Opponents of the controversial process for extracting natural gas from deep inside Quebec's Utica Shale claim not a single person who attended the sessions had a positive word to say about either the industry or the committee in charge of the government's Strategic Environmental Assessment on shale gas.
In a typical exchange, Jacques Tétrault, a 59-yearold schoolteacher, told the panellists at the St. Hyacinthe meeting: "I don't recognize the legitimacy of your committee, gentlemen. The criteria to sit on the committee should have been that you had to reside within two kilometres of a fracked well."
Tétrault went on to question whether the committee would even evaluate alternatives to shale, or simply recommend ways the government can best avoid risk and make the most money on the resource.
A year ago, when Quebec Environment Minister Pierre Arcand announced the $7-million Strategic Environmental Assessment (SEA) on shale gas, he said it was in part to reassure the public that shale gas development will not go ahead in Quebec unless it is determined to be safe.
But a year into that process, opposition remains as fierce as ever.
While the industry is cautiously optimistic the review will provide a solid regulatory basis for exploration and commercialization to move ahead, deep suspicion about the process among the grassroots activists has made the committee itself a new lightning rod for criticism.
Robert Joly, who chairs the SEA committee, concedes its work got off to a rather rocky start.
"What we realized during those consultations was that essentially the committee was providing a kind of tribune for the public to express the concerns it has about the industry, and not just about the committee's work," he said.
A group of academics, calling itself the Collectif scientifique sur la question du gaz de schiste au Québec, has launched a series of conferences on issues around shale gas, mainly to address what its members consider the shortcomings of the SEA process.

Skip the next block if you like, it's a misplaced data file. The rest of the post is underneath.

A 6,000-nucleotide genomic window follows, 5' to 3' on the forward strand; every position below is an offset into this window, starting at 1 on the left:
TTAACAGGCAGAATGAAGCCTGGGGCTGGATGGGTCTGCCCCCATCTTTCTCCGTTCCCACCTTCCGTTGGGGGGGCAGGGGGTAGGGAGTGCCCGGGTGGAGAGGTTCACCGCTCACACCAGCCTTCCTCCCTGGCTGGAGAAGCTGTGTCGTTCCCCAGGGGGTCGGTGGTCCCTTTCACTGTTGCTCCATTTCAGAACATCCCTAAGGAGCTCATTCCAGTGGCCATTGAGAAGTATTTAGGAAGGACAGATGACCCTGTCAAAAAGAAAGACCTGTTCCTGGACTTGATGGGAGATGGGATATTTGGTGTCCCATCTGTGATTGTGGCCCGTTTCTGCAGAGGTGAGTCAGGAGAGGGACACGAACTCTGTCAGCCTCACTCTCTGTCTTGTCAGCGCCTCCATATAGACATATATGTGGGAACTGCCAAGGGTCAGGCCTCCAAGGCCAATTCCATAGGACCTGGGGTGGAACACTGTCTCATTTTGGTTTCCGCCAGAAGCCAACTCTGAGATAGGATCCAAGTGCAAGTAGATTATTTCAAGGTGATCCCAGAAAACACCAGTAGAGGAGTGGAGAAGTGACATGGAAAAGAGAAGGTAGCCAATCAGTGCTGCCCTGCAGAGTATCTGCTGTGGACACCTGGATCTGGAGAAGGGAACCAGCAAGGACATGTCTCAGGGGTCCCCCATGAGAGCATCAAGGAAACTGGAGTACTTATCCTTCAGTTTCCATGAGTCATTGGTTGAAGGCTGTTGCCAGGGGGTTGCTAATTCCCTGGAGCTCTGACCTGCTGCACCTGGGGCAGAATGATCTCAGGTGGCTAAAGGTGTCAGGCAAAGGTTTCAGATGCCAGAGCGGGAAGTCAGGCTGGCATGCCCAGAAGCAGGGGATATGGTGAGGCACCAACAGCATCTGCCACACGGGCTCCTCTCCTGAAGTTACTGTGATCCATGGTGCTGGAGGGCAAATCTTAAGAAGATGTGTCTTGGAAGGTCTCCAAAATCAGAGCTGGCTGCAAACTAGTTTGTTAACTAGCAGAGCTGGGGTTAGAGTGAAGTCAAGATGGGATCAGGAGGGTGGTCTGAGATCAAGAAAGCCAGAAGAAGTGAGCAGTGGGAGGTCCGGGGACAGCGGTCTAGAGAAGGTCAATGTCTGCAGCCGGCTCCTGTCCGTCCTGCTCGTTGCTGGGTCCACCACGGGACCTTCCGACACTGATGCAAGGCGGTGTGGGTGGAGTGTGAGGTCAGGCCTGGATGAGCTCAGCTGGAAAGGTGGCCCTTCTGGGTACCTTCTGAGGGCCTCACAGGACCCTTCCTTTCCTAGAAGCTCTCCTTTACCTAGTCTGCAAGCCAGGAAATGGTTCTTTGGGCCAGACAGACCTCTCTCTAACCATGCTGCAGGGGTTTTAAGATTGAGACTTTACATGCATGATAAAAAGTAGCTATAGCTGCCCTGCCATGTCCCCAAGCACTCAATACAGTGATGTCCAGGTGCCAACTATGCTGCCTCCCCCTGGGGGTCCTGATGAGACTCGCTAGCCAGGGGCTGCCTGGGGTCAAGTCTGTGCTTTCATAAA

Lucie Sauvé, a founding member of that 164-member collective and a Canada Research Chair in environmental education at the Université du Québec à Montréal, did not mince words at a recent news conference.
"The scientific collective obviously deplores the composition of the committee in charge of the (SEA). The majority of the members are affiliated with the government, which clearly has a prejudice in favour (of shale gas exploitation), or are more or less associated with the industry.
"There are no experts in health or finances, no representatives of the environmental groups or citizens' groups."
Over the past decade or so, the Quebec government has been keen to learn about the potential for shale gas exploitation in the massive Utica Shale deposit along the south shore of the St. Lawrence River, between Montreal and Lévis.
The province is eager for new sources of revenue that resource development promises, whether it be the Plan Nord to open up vast swaths of northern Quebec to mining, extracting oil and gas from the Gulf of St. Lawrence or drilling for natural gas trapped in shale rock.
Quebecers use about 215 billion cubic feet of natural gas each year, all of it imported from Western Canada. New techniques for horizontal drilling and hydraulic fracking - pumping chemicalinfused water into the rock to free the gas - have made access easier and cheaper, so late in the last decade, oil and gas companies were flooding Quebec's Natural Resources department with requests for exploration permits.